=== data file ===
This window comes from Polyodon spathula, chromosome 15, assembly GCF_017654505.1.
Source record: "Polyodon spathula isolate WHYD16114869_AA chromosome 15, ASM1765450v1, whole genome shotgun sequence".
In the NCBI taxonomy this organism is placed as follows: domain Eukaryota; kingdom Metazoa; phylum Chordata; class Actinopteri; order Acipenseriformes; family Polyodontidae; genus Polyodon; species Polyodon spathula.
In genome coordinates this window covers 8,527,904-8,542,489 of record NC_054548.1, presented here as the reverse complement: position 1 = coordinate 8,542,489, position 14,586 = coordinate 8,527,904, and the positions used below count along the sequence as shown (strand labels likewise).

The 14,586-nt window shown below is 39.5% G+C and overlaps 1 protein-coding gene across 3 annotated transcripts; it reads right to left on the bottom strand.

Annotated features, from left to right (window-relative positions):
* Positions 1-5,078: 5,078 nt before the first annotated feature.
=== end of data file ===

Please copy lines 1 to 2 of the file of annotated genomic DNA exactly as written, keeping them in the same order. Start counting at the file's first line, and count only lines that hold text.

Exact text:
This window comes from Polyodon spathula, chromosome 15, assembly GCF_017654505.1.
Source record: "Polyodon spathula isolate WHYD16114869_AA chromosome 15, ASM1765450v1, whole genome shotgun sequence".